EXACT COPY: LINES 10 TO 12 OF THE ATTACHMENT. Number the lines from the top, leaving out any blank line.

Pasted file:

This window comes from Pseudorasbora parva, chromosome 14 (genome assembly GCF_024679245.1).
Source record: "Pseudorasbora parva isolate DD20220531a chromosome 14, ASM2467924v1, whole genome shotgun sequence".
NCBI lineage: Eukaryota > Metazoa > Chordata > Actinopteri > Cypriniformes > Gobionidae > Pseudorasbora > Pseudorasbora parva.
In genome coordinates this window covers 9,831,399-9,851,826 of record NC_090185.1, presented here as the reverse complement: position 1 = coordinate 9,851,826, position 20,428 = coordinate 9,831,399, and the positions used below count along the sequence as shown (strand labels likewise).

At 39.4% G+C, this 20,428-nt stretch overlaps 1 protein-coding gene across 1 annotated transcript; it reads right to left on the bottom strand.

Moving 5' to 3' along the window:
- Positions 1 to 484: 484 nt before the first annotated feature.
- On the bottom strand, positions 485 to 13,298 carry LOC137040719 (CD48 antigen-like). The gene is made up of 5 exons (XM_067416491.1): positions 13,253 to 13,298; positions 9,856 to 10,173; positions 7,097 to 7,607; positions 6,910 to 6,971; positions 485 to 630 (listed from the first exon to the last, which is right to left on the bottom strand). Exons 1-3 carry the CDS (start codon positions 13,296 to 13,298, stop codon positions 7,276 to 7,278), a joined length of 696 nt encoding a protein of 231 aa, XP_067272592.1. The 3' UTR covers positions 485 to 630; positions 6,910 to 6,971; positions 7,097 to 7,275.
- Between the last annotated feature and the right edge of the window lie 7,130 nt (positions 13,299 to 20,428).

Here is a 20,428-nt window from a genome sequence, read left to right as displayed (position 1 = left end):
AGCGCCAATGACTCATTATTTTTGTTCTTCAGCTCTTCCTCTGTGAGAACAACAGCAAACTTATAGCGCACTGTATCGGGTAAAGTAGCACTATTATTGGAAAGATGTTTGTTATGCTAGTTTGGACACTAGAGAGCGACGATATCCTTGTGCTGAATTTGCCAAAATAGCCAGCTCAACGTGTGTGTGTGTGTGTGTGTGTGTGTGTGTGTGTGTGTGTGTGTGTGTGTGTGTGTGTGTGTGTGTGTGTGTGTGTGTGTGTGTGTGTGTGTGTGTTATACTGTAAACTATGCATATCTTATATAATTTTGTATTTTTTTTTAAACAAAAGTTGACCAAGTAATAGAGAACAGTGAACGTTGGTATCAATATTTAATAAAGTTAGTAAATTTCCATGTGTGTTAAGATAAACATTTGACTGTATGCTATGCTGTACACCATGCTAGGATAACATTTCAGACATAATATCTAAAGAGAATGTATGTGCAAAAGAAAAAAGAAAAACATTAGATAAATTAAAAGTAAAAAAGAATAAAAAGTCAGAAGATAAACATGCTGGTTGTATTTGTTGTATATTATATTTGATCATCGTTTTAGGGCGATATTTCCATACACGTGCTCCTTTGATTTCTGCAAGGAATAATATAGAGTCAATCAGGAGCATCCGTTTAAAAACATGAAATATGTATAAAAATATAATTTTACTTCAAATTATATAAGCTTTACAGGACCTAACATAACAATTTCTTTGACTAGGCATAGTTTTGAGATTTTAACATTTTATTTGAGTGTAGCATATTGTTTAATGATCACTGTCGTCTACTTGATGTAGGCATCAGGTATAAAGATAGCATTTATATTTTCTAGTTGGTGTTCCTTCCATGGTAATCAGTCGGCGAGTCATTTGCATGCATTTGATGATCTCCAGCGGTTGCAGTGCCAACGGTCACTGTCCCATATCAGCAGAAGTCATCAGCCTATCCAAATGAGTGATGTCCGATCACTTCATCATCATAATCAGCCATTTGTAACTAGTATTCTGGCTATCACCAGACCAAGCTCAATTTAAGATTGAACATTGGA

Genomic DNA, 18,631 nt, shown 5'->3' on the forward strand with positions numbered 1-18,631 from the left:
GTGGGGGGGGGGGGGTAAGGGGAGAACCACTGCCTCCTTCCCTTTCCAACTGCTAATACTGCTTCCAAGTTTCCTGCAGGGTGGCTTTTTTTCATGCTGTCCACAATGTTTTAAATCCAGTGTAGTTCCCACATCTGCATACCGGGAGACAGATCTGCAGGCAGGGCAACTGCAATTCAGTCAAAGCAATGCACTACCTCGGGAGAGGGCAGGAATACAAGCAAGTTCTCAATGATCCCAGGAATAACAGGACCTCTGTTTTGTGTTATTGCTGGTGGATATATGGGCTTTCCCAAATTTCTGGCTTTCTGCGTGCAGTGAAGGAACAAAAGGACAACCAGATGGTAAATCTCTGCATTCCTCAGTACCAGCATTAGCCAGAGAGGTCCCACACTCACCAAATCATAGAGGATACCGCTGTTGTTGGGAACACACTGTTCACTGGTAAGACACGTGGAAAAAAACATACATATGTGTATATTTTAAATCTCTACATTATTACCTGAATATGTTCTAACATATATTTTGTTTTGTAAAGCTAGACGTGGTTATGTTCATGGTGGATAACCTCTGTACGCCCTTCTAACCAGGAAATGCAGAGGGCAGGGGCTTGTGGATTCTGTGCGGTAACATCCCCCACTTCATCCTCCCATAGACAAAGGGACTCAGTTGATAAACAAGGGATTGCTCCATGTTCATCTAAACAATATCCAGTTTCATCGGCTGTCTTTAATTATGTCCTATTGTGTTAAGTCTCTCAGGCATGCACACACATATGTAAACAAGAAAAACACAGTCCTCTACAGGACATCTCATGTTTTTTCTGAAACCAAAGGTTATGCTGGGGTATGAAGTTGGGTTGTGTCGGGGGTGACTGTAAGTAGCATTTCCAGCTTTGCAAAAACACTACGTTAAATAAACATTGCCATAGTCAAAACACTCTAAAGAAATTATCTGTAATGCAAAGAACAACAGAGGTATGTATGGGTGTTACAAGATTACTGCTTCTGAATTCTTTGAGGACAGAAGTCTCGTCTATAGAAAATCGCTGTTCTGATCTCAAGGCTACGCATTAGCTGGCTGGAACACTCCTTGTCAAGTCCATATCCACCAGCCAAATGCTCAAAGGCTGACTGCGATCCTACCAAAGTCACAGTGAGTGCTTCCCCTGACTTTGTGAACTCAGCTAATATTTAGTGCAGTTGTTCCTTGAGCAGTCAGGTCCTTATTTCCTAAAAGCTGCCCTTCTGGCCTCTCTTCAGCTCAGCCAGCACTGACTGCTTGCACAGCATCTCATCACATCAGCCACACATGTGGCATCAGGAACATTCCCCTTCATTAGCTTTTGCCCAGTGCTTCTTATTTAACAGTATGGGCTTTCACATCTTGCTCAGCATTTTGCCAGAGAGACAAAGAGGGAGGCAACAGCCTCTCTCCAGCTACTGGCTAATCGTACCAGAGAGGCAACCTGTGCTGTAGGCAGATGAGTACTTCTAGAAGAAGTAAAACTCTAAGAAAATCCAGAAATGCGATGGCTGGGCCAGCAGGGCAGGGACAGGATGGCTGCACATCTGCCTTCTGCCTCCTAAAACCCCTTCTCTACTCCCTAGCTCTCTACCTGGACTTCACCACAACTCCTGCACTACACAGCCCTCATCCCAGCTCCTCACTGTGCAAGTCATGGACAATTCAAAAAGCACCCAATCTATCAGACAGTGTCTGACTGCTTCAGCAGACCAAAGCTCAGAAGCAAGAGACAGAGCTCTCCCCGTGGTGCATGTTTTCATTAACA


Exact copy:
Here is a 20,428-nt window from a genome sequence, read left to right as displayed (position 1 = left end):
AGCGCCAATGACTCATTATTTTTGTTCTTCAGCTCTTCCTCTGTGAGAACAACAGCAAACTTATAGCGCACTGTATCGGGTAAAGTAGCACTATTATTGGAAAGATGTTTGTTATGCTAGTTTGGACACTAGAGAGCGACGATATCCTTGTGCTGAATTTGCCAAAATAGCCAGCTCAACGTGTGTGTGTGTGTGTGTGTGTGTGTGTGTGTGTGTGTGTGTGTGTGTGTGTGTGTGTGTGTGTGTGTGTGTGTGTGTGTGTGTGTGTGTGTGTGTTATACTGTAAACTATGCATATCTTATATAATTTTGTATTTTTTTTTAAACAAAAGTTGACCAAGTAATAGAGAACAGTGAACGTTGGTATCAATATTTAATAAAGTTAGTAAATTTCCATGTGTGTTAAGATAAACATTTGACTGTATGCTATGCTGTACACCATGCTAGGATAACATTTCAGACATAATATCTAAAGAGAATGTATGTGCAAAAGAAAAAAGAAAAACATTAGATAAATTAAAAGTAAAAAAGAATAAAAAGTCAGAAGATAAACATGCTGGTTGTATTTGTTGTATATTATATTTGATCATCGTTTTAGGGCGATATTTCCATACACGTGCTCCTTTGATTTCTGCAAGGAATAATATAGAGTCAATCAGGAGCATCCGTTTAAAAACATGAAATATGTATAAAAATATAATTTTACTTCAAATTATATAAGCTTTACAGGACCTAACATAACAATTTCTTTGACTAGGCATAGTTTTGAGATTTTAACATTTTATTTGAGTGTAGCATATTGTTTAATGATCACTGTCGTCTACTTGATGTAGGCATCAGGTATAAAGATAGCATTTATATTTTCTAGTTGGTGTTCCTTCCATGGTAATCAGTCGGCGAGTCATTTGCATGCATTTGATGATCTCCAGCGGTTGCAGTGCCAACGGTCACTGTCCCATATCAGCAGAAGTCATCAGCCTATCCAAATGAGTGATGTCCGATCACTTCATCATCATAATCAGCCATTTGTAACTAGTATTCTGGCTATCACCAGACCAAGCTCAATTTAAGATTGAACATTGGA

Genomic DNA, 18,631 nt, shown 5'->3' on the forward strand with positions numbered 1-18,631 from the left: